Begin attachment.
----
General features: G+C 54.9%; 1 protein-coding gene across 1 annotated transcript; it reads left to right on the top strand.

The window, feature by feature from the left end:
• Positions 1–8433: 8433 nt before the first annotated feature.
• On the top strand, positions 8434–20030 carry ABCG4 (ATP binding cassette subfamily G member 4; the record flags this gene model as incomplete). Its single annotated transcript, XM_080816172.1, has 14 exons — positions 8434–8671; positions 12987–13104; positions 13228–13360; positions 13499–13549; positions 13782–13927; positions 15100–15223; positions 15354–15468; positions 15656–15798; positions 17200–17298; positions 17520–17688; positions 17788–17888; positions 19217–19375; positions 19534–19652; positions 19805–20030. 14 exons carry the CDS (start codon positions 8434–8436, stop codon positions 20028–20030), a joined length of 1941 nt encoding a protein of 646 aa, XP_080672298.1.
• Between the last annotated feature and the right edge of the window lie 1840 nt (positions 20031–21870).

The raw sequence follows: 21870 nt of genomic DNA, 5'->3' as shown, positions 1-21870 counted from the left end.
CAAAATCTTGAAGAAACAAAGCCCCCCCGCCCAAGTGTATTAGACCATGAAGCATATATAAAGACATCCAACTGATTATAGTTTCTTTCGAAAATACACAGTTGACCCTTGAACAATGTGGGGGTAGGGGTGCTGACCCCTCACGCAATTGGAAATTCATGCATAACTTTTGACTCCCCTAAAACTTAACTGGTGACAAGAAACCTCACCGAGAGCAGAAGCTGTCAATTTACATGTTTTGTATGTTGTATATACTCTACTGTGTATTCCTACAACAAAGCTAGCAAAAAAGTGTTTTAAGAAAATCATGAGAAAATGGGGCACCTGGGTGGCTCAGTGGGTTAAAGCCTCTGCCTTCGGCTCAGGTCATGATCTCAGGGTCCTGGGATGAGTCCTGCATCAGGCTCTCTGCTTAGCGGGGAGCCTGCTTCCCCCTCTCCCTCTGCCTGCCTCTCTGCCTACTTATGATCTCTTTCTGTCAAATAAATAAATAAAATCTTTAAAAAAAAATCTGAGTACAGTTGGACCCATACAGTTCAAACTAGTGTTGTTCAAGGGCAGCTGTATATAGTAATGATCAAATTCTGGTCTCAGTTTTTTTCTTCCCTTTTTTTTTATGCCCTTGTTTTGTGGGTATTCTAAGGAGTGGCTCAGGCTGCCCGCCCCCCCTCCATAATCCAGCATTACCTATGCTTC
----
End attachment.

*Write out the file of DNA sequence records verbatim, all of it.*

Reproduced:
General features: G+C 54.9%; 1 protein-coding gene across 1 annotated transcript; it reads left to right on the top strand.

The window, feature by feature from the left end:
• Positions 1–8433: 8433 nt before the first annotated feature.
• On the top strand, positions 8434–20030 carry ABCG4 (ATP binding cassette subfamily G member 4; the record flags this gene model as incomplete). Its single annotated transcript, XM_080816172.1, has 14 exons — positions 8434–8671; positions 12987–13104; positions 13228–13360; positions 13499–13549; positions 13782–13927; positions 15100–15223; positions 15354–15468; positions 15656–15798; positions 17200–17298; positions 17520–17688; positions 17788–17888; positions 19217–19375; positions 19534–19652; positions 19805–20030. 14 exons carry the CDS (start codon positions 8434–8436, stop codon positions 20028–20030), a joined length of 1941 nt encoding a protein of 646 aa, XP_080672298.1.
• Between the last annotated feature and the right edge of the window lie 1840 nt (positions 20031–21870).

The raw sequence follows: 21870 nt of genomic DNA, 5'->3' as shown, positions 1-21870 counted from the left end.
CAAAATCTTGAAGAAACAAAGCCCCCCCGCCCAAGTGTATTAGACCATGAAGCATATATAAAGACATCCAACTGATTATAGTTTCTTTCGAAAATACACAGTTGACCCTTGAACAATGTGGGGGTAGGGGTGCTGACCCCTCACGCAATTGGAAATTCATGCATAACTTTTGACTCCCCTAAAACTTAACTGGTGACAAGAAACCTCACCGAGAGCAGAAGCTGTCAATTTACATGTTTTGTATGTTGTATATACTCTACTGTGTATTCCTACAACAAAGCTAGCAAAAAAGTGTTTTAAGAAAATCATGAGAAAATGGGGCACCTGGGTGGCTCAGTGGGTTAAAGCCTCTGCCTTCGGCTCAGGTCATGATCTCAGGGTCCTGGGATGAGTCCTGCATCAGGCTCTCTGCTTAGCGGGGAGCCTGCTTCCCCCTCTCCCTCTGCCTGCCTCTCTGCCTACTTATGATCTCTTTCTGTCAAATAAATAAATAAAATCTTTAAAAAAAAATCTGAGTACAGTTGGACCCATACAGTTCAAACTAGTGTTGTTCAAGGGCAGCTGTATATAGTAATGATCAAATTCTGGTCTCAGTTTTTTTCTTCCCTTTTTTTTTATGCCCTTGTTTTGTGGGTATTCTAAGGAGTGGCTCAGGCTGCCCGCCCCCCCTCCATAATCCAGCATTACCTATGCTTC